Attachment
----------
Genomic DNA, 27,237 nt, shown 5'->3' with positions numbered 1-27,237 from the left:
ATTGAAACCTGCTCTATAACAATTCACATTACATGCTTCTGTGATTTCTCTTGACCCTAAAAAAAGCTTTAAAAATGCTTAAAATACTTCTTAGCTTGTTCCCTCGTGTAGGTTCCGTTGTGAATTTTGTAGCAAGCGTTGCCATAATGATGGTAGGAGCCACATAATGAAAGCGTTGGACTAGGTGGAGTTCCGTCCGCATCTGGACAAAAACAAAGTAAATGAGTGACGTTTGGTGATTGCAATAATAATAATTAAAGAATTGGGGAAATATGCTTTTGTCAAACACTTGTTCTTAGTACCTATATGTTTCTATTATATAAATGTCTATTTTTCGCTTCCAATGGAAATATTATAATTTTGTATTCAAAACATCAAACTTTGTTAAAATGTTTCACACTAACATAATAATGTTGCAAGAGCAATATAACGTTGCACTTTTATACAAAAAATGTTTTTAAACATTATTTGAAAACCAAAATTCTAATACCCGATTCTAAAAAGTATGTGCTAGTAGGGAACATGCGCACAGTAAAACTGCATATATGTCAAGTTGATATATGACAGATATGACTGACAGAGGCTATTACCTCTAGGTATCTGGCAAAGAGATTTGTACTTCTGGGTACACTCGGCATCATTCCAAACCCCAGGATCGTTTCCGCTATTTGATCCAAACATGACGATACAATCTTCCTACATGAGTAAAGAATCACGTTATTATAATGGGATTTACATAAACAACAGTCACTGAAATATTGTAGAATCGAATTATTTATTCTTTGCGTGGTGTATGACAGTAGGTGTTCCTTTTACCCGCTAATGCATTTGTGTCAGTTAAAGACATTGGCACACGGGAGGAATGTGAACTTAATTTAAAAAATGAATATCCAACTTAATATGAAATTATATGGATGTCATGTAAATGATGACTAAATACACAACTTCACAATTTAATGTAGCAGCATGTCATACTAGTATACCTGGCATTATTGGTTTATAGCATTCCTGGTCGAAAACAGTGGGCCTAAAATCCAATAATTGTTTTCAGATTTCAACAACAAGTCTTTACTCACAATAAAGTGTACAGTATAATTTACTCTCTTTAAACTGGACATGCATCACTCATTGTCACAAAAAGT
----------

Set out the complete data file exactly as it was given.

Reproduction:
Genomic DNA, 27,237 nt, shown 5'->3' with positions numbered 1-27,237 from the left:
ATTGAAACCTGCTCTATAACAATTCACATTACATGCTTCTGTGATTTCTCTTGACCCTAAAAAAAGCTTTAAAAATGCTTAAAATACTTCTTAGCTTGTTCCCTCGTGTAGGTTCCGTTGTGAATTTTGTAGCAAGCGTTGCCATAATGATGGTAGGAGCCACATAATGAAAGCGTTGGACTAGGTGGAGTTCCGTCCGCATCTGGACAAAAACAAAGTAAATGAGTGACGTTTGGTGATTGCAATAATAATAATTAAAGAATTGGGGAAATATGCTTTTGTCAAACACTTGTTCTTAGTACCTATATGTTTCTATTATATAAATGTCTATTTTTCGCTTCCAATGGAAATATTATAATTTTGTATTCAAAACATCAAACTTTGTTAAAATGTTTCACACTAACATAATAATGTTGCAAGAGCAATATAACGTTGCACTTTTATACAAAAAATGTTTTTAAACATTATTTGAAAACCAAAATTCTAATACCCGATTCTAAAAAGTATGTGCTAGTAGGGAACATGCGCACAGTAAAACTGCATATATGTCAAGTTGATATATGACAGATATGACTGACAGAGGCTATTACCTCTAGGTATCTGGCAAAGAGATTTGTACTTCTGGGTACACTCGGCATCATTCCAAACCCCAGGATCGTTTCCGCTATTTGATCCAAACATGACGATACAATCTTCCTACATGAGTAAAGAATCACGTTATTATAATGGGATTTACATAAACAACAGTCACTGAAATATTGTAGAATCGAATTATTTATTCTTTGCGTGGTGTATGACAGTAGGTGTTCCTTTTACCCGCTAATGCATTTGTGTCAGTTAAAGACATTGGCACACGGGAGGAATGTGAACTTAATTTAAAAAATGAATATCCAACTTAATATGAAATTATATGGATGTCATGTAAATGATGACTAAATACACAACTTCACAATTTAATGTAGCAGCATGTCATACTAGTATACCTGGCATTATTGGTTTATAGCATTCCTGGTCGAAAACAGTGGGCCTAAAATCCAATAATTGTTTTCAGATTTCAACAACAAGTCTTTACTCACAATAAAGTGTACAGTATAATTTACTCTCTTTAAACTGGACATGCATCACTCATTGTCACAAAAAGT